Relaxing after a long day of Zoom meetings while reading the daily infection rates and eating your favorite KFC meal. One thing that shocks you more than the daily ICU count is your blazing twist meal’s price. Once done with the last bit of your “more” expensive meal, your plumber is asking for 50% more than what he usually asks. This is a common feeling everyone is having, and it is a global issue affecting everyone around the world.
Globally, Inflation rates are soaring high as the world continue to harness the lingering impact of the COVID-19 pandemic. The same challenges are being faced by the GCC nations as they observed sudden adjustments in the commodity prices due to the changes in the global market. Two major factors that fueled 2021 inflation rates were supply chain constraints and labor market supply shortages. Supply Chain was directly affected following the guidelines mandated by the government. The restrictions have put more pressure on the production side where manufacturers have insufficient capacity to match the surging market demand. Also, the rising energy and shipping costs are weighing more on the production costs and profit margins of the company. This forced the companies to pass along the price adjustments to the consumers. Meanwhile, labor shortages happened when employees became infected and need to self-isolate. Turnover rates were too high as well as employees changed their priorities while coping up with this new normal. These factors have led companies to increase their labor cost.
The effect was also felt in retail and foodservice sectors following the menu price hikes in the middle of 2021 between 8% to 17%. E.g., McDonalds in the USA adjusted their menu prices by 8% as to compensate the rising ingredient costs. The perceived increases have impacted all the industries as well as the growth of the inflation rate.
Furthermore, the inflation rate projection for this year will be expected to soar high as Russia and Ukraine crisis continue to escalate tensions. These uncertainties may severely hit the global market following the drastic price hikes in energy, crude oil, corn, and wheat.
What is Inflation? And how it is measured?
Consumer Price Index (CPI) is one of the economic indicators used by the government to measure inflation, monetary policy, and the economic growth over time. While Inflation is an indicator of the rate of increase in prices over period of time as reflected in the Consumer Price Index. CPI measures the prices of goods and services being consumed by households. Also, it weights various product categories and come up with an aggregated index gathered from Household Expenditure Survey. Governments sample their population and conduct annual surveys on household consumption of different products which in turn fuel the CPI index and consumption behavior. A base year is also included in the calculation which indicates the starting year where indices are being calculated. Adjustments in the base year are applied later on to meet the required conditions set by each respective country.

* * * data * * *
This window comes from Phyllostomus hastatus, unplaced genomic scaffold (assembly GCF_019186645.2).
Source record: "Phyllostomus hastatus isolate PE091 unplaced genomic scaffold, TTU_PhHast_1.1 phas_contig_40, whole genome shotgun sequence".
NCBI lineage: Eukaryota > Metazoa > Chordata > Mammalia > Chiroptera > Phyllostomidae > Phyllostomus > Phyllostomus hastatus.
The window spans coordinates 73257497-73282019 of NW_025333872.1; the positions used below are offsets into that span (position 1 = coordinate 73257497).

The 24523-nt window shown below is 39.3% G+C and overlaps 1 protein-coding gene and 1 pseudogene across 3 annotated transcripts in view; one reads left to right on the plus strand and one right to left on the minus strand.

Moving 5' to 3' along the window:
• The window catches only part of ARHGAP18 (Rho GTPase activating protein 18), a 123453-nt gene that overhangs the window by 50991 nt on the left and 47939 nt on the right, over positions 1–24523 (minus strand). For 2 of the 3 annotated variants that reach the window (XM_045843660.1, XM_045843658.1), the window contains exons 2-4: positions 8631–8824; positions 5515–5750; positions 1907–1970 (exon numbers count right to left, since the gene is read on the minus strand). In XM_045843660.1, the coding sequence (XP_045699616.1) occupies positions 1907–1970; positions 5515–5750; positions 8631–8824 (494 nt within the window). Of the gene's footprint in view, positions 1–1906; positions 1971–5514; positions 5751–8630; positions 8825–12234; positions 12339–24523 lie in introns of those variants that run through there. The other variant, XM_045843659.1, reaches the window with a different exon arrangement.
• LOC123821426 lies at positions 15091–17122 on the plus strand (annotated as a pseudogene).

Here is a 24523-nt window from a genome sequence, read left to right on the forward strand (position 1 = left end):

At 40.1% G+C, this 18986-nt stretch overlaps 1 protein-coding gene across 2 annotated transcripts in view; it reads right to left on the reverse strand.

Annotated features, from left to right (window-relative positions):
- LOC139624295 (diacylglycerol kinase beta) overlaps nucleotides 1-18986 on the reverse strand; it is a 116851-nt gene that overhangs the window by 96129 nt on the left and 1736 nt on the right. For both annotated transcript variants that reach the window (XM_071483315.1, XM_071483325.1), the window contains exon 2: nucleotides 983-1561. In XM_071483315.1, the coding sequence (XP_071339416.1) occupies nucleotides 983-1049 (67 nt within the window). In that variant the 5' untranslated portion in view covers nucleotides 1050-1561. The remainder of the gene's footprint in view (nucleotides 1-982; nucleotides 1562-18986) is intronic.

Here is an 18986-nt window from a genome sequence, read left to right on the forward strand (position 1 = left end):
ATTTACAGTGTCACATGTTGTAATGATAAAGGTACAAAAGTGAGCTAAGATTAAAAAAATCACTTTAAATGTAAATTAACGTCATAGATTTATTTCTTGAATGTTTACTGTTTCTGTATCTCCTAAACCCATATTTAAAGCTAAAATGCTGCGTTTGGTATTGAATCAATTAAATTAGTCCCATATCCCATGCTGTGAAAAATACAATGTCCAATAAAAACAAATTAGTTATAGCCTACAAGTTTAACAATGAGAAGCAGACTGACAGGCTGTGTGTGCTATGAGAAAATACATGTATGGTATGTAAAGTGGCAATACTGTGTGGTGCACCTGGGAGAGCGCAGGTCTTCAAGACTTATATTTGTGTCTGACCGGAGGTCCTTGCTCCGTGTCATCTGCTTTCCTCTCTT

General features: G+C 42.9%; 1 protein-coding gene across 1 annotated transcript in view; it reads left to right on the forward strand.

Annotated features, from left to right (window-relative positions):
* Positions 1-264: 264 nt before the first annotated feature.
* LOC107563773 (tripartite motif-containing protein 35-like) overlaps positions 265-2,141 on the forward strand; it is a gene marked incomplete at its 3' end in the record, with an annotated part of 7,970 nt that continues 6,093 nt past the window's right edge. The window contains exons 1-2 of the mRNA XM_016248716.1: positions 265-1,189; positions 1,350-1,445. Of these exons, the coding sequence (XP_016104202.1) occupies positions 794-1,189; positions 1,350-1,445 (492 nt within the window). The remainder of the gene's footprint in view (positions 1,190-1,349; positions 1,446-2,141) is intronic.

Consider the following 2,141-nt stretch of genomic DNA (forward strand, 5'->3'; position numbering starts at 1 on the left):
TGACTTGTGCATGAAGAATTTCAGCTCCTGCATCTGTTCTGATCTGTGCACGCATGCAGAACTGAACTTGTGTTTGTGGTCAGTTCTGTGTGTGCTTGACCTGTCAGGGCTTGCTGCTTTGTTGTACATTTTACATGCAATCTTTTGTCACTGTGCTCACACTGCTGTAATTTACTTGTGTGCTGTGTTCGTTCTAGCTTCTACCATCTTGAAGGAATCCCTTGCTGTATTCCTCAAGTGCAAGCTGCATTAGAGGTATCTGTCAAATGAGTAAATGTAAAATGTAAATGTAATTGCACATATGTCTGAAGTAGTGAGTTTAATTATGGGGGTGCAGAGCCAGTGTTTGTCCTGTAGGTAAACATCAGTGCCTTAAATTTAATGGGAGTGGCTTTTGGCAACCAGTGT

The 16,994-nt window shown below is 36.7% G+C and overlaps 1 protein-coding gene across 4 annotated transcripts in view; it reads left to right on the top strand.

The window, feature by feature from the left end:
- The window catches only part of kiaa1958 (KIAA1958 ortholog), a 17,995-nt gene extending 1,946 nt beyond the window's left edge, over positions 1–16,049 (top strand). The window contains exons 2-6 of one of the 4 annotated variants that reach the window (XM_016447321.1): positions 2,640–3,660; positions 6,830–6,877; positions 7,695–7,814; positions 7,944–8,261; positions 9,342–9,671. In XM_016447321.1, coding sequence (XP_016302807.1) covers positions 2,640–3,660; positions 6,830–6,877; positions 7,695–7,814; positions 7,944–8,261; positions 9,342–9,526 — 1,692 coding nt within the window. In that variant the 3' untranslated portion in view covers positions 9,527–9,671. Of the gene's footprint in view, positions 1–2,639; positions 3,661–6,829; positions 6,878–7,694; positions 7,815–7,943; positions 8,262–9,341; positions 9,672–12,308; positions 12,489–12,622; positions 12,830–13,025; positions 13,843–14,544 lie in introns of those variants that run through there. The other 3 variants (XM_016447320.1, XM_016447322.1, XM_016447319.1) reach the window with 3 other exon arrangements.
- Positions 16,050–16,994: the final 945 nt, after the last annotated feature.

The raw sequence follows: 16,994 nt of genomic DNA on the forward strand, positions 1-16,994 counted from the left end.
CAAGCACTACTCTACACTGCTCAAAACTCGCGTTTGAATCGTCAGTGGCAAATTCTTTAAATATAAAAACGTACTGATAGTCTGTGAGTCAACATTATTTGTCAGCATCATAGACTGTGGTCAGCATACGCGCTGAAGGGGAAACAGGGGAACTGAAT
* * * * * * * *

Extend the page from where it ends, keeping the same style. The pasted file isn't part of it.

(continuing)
All GCC countries follow the international Classification of Individual Consumption by Purpose (COICOP) published by United Nations to unify the categorization of the major commodities in the CPI. However, the weights used to calculate the CPI differ in some of the GCC countries as they not fully adopted the internationally recognized best practice methodologies of the CPI compilation. The weights for these commodity groups are based on their order of importance as shown below:
|wdt_ID||Major Commodity Group||KSA||Kuwait||Oman||Bahrain||UAE||Qatar|
|1||Food and Beverages||19,0||17||24||12||14||13|
|3||Clothing and Footwear||4,0||8||6||5||3||6|
|4||Housing, Water, Electricity, Gas, and other fuels||25,0||33||26||25||34||21|
|5||Household Furnishings and Equipment||7,0||11||4||7||6||8|
|9||Recreation and Culture||3,0||4||1||5||3||11|
CPI Weights of Major Commodity Group by GCC Country – Government Sources
Global inflation overview
The unprecedented COVID-19 crisis caused massive economic impact which led to swift global market changes and disruptions. Inflation was one of these changes that impacted different economies around the world. Inflation was driven by several factors such as substantial increase in the costs of the goods and services, rising consumer demand with supply shortages, and wage hikes. The price increases in essential commodities caused a sharp rise in the Consumer Price Index and therefore affecting the inflation rate. Leading and emerging economies in the world were hard hit by inflation at different rates since COVID became a global pandemic. These countries are still suffering from such unparalleled hikes like US and Germany where they registered 7% and 3% inflation rates in 2021 compared to 1% for both countries in 2020.
Meanwhile, emerging markets experienced the same substantial effect –Turkey, Brazil, and Russia with 36%, 10%, and 8% rates yet remained low in some of the largest economies in Asia. Countries such as China, Australia, and Japan were among the Asian countries that subdued price hikes with the inflation rates of 1.5%, 3%, and 0.03%, respectively. Asian countries have proactively managed to circumvent compulsory lockdowns while keeping up with the demand and supply levels. The region is known for its manufacturing dominance and better alternatives which kept them away from the interrupted supply chain bottlenecks. Another factor to consider was the shipping cost from Asia to Europe has risen fivefold since the start of pandemic while the shipping cost within Asia was only doubled. Moreover, the lasting effect of the labor supply crisis in the US and other European countries were prevalent after workers were laid off as well as the high turnover rates due to lockdowns. Another labor related disruption what is now called the great resignation phenomenon. Many workers decided to leave their positions for better life options such as starting their own businesses or as dictated by their work terms such as contracts or part time arrangements. The effect was reverse in Asian countries as they limit lockdowns and use wage subsidies to retain workers in their current job. By these measures, Asian countries were able to rebound quickly as they handled the COVID-19 situation better than the leading economies in the world.